British Sea Power acquired some real power when they reworked their back catalogue with the Redbridge Brass Band. An Arts Council-funded experiment that was first heard at the Durham International Brass Festival last summer, it received an ecstatic response here.
It’s more traditional for rock bands to acquire a string section as they grow in stature, gaining a soft sheen of sophistication around their electric bluster. The 31-strong horn players were easily capable of flattening the underpopulated indie band. At full power they drowned out the guitars.
British Sea Power, who normally cause chaos on stage with two people dressed as giant bears, seemed bemused to play for an audience that never stood up. But the music reached great heights on A Wooden Horse, with its euphoric trumpet flourishes, and the triumphant swell of Waving Flags.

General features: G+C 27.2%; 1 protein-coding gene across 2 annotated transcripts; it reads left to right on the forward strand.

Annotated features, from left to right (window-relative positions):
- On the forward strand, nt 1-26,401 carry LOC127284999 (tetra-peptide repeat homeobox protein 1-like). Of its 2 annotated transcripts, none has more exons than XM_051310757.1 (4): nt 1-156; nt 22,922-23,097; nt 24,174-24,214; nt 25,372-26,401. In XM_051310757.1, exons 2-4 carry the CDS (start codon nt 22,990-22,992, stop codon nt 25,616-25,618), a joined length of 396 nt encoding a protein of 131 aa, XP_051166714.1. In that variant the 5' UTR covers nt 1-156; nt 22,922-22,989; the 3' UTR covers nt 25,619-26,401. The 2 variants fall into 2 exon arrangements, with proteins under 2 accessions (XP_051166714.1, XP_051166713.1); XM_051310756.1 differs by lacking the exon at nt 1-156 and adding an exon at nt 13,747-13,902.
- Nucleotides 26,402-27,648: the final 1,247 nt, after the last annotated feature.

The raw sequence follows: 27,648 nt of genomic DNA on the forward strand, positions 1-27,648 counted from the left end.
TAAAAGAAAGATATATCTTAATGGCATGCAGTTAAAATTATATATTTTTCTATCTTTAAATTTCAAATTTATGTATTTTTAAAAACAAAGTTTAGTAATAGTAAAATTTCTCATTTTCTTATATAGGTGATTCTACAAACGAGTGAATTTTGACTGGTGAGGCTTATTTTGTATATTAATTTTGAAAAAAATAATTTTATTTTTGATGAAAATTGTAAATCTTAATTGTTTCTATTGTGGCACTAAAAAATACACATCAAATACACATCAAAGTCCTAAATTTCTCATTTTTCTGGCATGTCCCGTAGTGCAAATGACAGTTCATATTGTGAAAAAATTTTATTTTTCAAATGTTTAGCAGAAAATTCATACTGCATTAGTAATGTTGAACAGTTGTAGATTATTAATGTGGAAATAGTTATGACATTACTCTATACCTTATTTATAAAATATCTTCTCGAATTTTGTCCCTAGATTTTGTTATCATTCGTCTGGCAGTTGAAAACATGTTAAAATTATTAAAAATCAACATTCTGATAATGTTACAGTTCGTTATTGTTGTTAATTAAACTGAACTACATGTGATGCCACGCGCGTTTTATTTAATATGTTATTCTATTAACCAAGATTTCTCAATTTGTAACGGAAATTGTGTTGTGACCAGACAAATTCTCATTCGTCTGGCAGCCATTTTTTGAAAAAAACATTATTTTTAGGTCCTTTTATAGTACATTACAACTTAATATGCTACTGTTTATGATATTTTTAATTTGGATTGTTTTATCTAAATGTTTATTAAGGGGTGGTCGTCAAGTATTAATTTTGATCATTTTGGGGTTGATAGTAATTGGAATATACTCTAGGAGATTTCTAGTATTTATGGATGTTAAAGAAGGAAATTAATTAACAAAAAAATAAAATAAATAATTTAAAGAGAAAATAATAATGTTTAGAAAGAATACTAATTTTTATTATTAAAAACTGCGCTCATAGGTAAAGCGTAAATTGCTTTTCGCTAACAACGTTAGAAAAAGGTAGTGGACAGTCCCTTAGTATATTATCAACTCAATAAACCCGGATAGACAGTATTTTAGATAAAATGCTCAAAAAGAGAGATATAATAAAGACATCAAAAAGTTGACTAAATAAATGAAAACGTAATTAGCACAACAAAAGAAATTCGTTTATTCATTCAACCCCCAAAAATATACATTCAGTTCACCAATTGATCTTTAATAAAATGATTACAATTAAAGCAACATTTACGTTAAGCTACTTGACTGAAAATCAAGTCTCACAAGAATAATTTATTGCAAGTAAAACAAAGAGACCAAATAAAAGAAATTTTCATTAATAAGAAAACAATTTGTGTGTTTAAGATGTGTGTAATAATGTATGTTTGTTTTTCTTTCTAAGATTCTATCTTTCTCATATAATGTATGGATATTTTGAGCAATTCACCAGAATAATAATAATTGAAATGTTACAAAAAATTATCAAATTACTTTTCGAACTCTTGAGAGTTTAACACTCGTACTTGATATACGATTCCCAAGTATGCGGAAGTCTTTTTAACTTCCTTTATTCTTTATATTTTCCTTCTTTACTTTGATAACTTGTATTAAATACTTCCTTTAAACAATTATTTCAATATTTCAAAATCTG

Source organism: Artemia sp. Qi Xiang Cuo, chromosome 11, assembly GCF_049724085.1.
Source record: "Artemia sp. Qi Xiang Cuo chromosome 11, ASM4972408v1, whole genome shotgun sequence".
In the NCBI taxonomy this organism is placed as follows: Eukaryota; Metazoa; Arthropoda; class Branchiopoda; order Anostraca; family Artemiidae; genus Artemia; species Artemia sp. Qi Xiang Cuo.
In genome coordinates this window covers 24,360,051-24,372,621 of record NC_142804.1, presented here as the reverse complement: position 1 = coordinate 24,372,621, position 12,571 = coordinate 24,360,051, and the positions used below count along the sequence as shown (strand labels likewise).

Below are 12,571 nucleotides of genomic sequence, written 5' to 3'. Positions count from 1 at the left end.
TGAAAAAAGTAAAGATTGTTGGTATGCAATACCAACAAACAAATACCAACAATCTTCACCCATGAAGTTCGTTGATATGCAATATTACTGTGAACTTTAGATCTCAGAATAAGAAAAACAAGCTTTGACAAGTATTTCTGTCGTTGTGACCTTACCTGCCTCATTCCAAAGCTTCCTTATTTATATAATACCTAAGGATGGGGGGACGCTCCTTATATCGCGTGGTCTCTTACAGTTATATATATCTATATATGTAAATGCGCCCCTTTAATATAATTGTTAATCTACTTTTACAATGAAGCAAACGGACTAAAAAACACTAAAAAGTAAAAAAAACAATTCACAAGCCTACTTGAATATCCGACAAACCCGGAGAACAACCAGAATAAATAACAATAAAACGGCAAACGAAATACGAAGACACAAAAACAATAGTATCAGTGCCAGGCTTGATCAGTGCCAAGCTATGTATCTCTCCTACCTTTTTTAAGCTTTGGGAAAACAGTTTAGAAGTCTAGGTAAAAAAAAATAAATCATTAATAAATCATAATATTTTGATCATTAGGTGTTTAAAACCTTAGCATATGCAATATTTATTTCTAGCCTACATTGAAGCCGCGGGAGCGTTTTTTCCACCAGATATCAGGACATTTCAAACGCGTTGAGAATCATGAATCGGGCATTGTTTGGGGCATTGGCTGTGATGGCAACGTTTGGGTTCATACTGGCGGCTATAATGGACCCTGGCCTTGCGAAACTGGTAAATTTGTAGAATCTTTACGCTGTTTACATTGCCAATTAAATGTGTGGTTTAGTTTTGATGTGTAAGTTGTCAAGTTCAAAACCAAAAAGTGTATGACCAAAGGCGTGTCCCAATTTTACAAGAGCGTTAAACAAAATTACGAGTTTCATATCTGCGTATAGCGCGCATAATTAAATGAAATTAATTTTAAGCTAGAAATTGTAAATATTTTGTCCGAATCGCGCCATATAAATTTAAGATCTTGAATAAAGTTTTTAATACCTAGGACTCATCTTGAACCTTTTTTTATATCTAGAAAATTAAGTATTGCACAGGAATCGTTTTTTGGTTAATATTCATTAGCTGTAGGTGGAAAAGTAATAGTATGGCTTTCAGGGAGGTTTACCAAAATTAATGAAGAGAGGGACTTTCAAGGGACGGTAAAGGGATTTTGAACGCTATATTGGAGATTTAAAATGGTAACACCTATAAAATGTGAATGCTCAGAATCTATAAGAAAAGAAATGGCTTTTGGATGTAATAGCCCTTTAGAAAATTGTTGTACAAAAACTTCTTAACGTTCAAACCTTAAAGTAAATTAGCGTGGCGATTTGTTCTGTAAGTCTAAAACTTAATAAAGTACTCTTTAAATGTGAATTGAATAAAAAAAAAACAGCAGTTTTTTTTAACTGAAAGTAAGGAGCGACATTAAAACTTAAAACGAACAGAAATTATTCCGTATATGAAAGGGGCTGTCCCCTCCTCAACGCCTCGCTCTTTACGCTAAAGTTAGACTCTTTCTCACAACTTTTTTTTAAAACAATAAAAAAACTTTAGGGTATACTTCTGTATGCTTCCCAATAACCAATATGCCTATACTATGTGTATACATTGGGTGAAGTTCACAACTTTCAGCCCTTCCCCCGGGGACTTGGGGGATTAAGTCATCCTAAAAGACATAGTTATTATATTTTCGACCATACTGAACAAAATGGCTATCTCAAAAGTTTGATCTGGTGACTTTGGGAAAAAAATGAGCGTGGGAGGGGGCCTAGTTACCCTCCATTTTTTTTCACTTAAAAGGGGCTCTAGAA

Redbridge did something much more subtle than turning every tune into a Bond theme. The central melody of Machineries of Joy was rendered on a huge scale. The two bands, divided by a partition, moved in unison over the propulsive rhythm of Once More Now. If the extra weight of horns showed cracks in the songwriting foundations, it was a welcome sign of ambition from one of our most interesting cult bands.
June 13, Roundhouse, NW1 (0870 389 1846,roundhouse.org.uk)